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Australia's 5-Cent Coin to be Scrapped
australiaBy Richard Giedroyc, World Coin News
July 13, 2009

"Australia's most shunned shrapnel" is the way the circulating 5-cent coin was recently described by one source. The Royal Australian Mint is preparing to abandon the denomination, due to its cost exceeding its face value, despite outrage being reported by consumers over the move.

Australia has previously ceased issuing the 1- and 2-cent denominations, while extending its coin denominations as high as $5 at the expense of bank notes of the same value. All these have been cost saving measures as the expense of making coins and bank notes continues to soar. Neighboring New Zealand abandoned its 5-cent coin in 2006 for similar reasons.

Each time a low denomination coin has ceased to be issued for circulation, Australian merchants have responded by rounding up prices, causing inflation in the process. This reaction is true not only in Australia, but all over the world. This is one of the arguments the United States has used for continuing to issue the 1 cent denomination.

Australian Retailers Association Executive Director Richard Evans told NineMSN that retailers would welcome the change, saying: "There is nothing in the marketplace that requires a 5-cent piece - For example - even vending machines don't take them."

According to a May 25 NineMSN report, "He [Evans] conceded that retailers would be forced to round-up or round-down their prices to the nearest 10 cents. However, he said he would not expect it to affect inflation." I guess Evans has never been in Rome, Italy, where everything has been rounded up to the 1 euro denomination, ignoring all euro cent denominated coins and values.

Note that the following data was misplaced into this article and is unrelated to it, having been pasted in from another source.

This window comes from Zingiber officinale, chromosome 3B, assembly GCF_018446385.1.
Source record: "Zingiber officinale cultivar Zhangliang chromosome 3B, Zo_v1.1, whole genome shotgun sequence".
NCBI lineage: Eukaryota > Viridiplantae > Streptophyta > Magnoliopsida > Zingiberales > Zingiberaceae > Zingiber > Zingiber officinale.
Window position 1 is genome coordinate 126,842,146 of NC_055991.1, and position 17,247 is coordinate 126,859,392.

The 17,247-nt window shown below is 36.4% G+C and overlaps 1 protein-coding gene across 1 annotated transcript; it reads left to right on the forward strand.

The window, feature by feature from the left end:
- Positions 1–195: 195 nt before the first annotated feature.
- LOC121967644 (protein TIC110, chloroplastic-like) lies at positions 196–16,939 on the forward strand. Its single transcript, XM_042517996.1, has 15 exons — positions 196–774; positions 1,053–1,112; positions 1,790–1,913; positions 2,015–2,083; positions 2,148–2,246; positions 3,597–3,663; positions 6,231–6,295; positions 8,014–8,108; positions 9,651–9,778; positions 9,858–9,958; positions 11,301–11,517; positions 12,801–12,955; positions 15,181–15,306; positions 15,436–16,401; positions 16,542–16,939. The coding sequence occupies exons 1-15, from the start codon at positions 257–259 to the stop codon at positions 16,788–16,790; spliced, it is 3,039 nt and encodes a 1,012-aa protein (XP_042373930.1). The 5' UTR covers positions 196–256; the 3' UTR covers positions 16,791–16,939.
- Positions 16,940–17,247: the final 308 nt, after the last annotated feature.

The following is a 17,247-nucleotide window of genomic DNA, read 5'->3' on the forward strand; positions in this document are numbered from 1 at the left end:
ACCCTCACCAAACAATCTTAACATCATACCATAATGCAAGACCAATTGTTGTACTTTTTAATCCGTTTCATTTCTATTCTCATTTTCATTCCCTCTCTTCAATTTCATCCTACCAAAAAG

Evans told another news agency that many retailers found the small coins to be what he termed to be a "menace" to handle and would support the move. Evans acknowledged the change would complicate pricing policies, and retailers would need some direction, perhaps from the Australian Competition and Consumer Commission, on whether they should round prices up or down, adding: "As long as it doesn't provide any burden in terms of costs for retailers they'd probably support it."

Evans is apparently not a politician, since he crassly added, "The only people it will probably affect is money boxes for children."

According to the publication The Age, "The plan to ditch the 5-cent piece follows the scrapping of 1 and 2-cent coins in the early 1990s. Federal Treasurer Paul Keating said then that the cost of minting the copper coins far exceeded their value, and they had lost their real purchasing power."

Keating was quoted at that time as saying, "Many people regard them as a nuisance - millions of these coins drop out of circulation each year."

The Age added, "Prices began being rounded to the nearest 5 cents for cash transactions."

Although the RAM attempted to keep the news of the demise of the 5-cent coin under wraps it has been no secret the mint staff has been working for months on a redesign for all circulating Australian coins. This is to include a new image of Queen Elizabeth II, who has to personally approve the design before it can be used. The Ian Rank-Broadley portrait of the queen has appeared on the obverse, with the echidna on the reverse of the 5-cent coin since 1999.

Minister for Superannuation and Corporate Law Nick Sherry has the jurisdiction regarding if the RAM will continue to produce 5-cent coins or not. A spokesman for Sherry recently tried to circumvent acknowledging the change was on the way, telling NineMSN: "Any decision on the future of the coin is a government policy matter. There is no policy to dump the 5-cent coin."

The May 22 WAToday reported, "The move - which many retailers support - could upset some consumers, with all transactions needing to be rounded to the nearest 10 cents."

Choice spokesman Christopher Zinn told one source there was no doubt some people would welcome a decision to scrap what he called the "inconvenient" coin, but the real question was what impact would it have on prices.

Zinn said, "And if you tell people the prices would be rounded up by 5 cents I'm sure they would be far more reticent in terms of seeing an end to it." He continued, "A lot of prices are already $2.99 rather than $2.95 so one could be forgiven for thinking that the temptation is far more to round up than round down."

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